When I was pregnant, I was a little overwhelmed at the numerous birthing options that were available for my birth.
People would ask me questions like — are you going to have a Doula? is an OB/GYN going to deliver your baby? Or was a choosing a nurse midwife instead?
For me, all of the questions were overwhelming because if I’m honest, I didn’t really know the difference between all those birthing options — to me they were all the same.
Although it is wonderful to live in a world with options, sometimes it can be a little confusing, especially when it comes down to things like the difference between a certified midwife and a nurse midwife. So here is a guide on the different types of labor support that you can have during your delivery.
Doulas are not midwives or doctors, which is a common misconception. Doulas are meant to provide emotional and physical support during labor, but not medical care. A Doula can help a mom with pain management, relaxation techniques, and they can also help get the baby lined up correctly in the birth canal to help avoid any complications.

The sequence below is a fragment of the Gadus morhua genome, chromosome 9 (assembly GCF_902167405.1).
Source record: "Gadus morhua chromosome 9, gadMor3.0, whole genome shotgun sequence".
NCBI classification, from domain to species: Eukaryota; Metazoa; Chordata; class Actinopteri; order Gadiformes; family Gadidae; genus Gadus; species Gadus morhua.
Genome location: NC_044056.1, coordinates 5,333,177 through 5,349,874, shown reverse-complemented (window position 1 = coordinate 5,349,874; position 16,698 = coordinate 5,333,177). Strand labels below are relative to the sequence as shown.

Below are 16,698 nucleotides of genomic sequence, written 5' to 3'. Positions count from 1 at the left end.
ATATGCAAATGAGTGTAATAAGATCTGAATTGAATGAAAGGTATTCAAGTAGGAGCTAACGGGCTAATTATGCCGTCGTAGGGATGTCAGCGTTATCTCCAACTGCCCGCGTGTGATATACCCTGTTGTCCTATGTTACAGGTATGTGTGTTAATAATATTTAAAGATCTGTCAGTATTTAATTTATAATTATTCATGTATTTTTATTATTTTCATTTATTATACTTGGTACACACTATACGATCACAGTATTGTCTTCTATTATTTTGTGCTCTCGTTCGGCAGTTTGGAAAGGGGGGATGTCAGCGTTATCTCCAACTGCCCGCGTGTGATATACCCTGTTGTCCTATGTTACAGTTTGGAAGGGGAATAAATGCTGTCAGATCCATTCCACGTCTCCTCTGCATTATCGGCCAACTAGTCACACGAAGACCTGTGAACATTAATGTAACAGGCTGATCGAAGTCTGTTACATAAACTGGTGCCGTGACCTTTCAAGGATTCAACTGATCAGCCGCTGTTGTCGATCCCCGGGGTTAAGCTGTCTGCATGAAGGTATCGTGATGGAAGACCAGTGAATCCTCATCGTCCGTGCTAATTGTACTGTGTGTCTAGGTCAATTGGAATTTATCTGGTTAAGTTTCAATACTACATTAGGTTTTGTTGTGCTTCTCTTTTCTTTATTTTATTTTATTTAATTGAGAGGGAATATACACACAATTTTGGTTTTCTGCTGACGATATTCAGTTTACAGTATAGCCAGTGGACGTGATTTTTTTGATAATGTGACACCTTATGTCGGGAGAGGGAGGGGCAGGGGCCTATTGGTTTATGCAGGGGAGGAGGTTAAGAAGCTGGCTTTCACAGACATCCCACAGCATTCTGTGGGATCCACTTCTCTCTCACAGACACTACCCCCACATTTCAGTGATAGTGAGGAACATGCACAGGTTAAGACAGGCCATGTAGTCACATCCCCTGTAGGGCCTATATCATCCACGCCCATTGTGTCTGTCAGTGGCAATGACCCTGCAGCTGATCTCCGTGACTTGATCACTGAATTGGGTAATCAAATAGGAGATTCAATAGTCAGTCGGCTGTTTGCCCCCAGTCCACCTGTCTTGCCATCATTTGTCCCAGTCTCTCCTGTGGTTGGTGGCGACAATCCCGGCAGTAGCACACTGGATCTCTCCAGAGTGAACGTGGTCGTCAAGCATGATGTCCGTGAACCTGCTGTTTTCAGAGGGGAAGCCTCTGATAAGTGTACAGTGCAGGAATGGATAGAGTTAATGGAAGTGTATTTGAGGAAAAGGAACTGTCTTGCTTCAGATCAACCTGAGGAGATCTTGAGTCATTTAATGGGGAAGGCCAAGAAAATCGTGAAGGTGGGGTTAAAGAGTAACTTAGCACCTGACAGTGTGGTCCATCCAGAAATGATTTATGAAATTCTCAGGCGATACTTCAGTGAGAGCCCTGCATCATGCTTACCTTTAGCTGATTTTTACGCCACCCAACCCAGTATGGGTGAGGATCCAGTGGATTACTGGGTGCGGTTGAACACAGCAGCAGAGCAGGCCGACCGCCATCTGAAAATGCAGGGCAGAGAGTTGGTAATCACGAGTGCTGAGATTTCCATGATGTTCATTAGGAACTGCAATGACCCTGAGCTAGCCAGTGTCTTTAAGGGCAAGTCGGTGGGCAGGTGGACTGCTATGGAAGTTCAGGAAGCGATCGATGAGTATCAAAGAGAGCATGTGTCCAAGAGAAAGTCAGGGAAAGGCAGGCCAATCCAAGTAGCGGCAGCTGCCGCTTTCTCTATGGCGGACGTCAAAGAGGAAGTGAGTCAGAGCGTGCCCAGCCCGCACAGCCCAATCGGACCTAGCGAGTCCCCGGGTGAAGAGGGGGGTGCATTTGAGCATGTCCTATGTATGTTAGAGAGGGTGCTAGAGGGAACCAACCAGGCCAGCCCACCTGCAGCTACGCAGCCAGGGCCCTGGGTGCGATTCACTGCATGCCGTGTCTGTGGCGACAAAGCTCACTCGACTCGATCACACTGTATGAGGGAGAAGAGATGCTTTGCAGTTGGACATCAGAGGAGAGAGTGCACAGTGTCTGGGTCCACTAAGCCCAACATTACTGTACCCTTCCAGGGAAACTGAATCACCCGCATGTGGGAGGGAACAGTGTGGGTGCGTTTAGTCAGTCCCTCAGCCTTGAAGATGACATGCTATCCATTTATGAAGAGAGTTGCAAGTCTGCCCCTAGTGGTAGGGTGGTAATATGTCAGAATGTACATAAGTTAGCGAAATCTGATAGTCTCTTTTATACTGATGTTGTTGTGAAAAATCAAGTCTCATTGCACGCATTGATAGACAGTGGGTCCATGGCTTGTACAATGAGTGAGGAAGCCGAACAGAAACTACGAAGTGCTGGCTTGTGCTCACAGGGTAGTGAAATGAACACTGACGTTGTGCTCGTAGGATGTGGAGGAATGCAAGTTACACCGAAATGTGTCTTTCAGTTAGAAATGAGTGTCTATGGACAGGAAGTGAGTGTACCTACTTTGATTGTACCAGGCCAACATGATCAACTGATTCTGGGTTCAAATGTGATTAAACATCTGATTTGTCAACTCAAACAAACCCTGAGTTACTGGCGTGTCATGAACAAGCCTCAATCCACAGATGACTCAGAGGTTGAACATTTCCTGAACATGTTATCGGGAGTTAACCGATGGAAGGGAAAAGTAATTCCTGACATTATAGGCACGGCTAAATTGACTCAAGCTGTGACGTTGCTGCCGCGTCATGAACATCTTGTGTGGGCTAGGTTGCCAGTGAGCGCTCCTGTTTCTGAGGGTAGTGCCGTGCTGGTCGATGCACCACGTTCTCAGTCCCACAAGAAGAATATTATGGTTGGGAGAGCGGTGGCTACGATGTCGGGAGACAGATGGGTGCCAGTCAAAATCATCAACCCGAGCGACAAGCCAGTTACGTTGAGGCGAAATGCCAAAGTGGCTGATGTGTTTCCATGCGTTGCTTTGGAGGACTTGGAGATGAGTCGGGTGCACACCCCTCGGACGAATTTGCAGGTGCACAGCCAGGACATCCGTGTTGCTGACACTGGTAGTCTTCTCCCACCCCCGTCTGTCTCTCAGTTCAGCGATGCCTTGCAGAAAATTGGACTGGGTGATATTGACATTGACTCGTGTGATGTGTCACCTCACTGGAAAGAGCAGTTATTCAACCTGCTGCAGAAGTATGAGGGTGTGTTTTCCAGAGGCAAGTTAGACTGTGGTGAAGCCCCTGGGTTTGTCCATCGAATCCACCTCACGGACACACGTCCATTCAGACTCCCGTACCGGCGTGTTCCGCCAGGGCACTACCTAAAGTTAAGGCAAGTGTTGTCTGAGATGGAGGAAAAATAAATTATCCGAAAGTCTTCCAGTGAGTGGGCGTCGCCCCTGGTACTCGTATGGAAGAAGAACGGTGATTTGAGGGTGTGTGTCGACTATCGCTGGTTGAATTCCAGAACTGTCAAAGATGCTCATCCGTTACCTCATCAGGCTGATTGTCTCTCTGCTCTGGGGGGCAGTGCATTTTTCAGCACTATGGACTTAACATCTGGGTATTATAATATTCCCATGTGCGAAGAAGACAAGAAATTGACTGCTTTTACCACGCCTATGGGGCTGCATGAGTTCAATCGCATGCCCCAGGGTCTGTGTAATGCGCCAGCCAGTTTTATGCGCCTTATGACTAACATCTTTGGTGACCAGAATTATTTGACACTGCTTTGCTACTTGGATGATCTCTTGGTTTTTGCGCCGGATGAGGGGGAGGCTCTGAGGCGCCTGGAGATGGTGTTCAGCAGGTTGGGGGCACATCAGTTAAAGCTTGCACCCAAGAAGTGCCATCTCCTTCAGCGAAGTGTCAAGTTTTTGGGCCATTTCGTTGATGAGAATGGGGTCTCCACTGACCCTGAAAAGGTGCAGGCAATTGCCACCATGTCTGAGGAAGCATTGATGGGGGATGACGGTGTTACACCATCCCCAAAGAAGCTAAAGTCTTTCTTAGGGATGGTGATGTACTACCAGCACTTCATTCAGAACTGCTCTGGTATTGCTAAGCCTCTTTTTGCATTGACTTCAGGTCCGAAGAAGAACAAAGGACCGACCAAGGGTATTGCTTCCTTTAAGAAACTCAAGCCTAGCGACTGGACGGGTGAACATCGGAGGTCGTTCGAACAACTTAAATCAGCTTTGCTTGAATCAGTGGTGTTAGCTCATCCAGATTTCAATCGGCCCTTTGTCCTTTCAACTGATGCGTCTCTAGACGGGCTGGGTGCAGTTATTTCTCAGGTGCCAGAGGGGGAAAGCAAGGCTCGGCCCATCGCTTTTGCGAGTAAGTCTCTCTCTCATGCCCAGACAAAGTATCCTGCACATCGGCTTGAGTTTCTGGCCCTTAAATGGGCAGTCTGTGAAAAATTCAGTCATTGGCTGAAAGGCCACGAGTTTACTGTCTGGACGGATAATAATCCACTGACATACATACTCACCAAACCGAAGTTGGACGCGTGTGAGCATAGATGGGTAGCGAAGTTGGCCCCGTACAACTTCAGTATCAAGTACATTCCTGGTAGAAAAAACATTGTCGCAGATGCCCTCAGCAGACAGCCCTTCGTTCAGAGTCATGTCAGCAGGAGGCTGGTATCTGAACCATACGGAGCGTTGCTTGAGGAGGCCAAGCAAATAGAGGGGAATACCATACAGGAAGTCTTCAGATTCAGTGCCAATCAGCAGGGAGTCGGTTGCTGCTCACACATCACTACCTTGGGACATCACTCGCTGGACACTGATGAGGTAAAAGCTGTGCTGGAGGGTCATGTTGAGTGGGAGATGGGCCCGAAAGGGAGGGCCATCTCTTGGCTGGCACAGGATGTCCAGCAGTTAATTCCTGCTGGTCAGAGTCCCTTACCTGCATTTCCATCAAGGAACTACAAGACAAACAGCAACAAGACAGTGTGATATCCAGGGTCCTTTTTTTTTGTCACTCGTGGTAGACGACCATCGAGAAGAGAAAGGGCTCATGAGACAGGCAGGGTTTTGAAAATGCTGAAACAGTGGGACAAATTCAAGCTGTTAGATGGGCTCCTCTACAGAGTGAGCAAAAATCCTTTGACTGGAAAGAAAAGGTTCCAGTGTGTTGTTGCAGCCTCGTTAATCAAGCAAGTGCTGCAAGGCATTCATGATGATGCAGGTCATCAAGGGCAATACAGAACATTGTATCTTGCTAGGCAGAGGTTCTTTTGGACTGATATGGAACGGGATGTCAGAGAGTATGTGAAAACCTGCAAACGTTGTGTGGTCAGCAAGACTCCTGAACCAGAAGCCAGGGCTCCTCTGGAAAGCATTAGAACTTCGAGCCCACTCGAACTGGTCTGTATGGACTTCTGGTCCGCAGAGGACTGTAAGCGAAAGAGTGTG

There are two types of Doulas: Birth Doulas and Postpartum Doulas. Birth Doulas assist during birth, and Postpartum Doulas assist after the baby is born. Postpartum Doulas do everything from doing your laundry to rocking the baby while you take a little nap, which warrants the question if there can be Life Doulas.
A certified midwife is someone that has been trained solely in learning how to deliver babies and prenatal/postpartum care. They get their training through apprenticeships or educational classes and do not necessarily need a college degree. Certified Midwives are commonly used at home births and birthing centers and are mostly seen in “nonsurgical environments.”
Certified Nurse Midwife (CNM’s)
Nurse midwives are certified nurses who have also gone through midwifery school and passed an examination. To be a CNM, nurses must have at least a Bachelor’s Degree. Certified Nurse Midwives are trained to do home births, but they do a lot of their training in a hospital setting as well.
An OB/GYN is a doctor that has been specifically trained in women’s health and prenatal/postpartum care. They usually take care of the mom all throughout pregnancy and deliver her baby. OB/GYN’s are equipped to perform surgical procedures in case of an emergency or a scheduled C-section.
Ultimately, who you decide to deliver your baby is up to you and what you are comfortable with. There are so many amazing options for you to choose from, and it is so important to be informed about all of the different labor and delivery options.
Cover image courtesy of Shutterstock.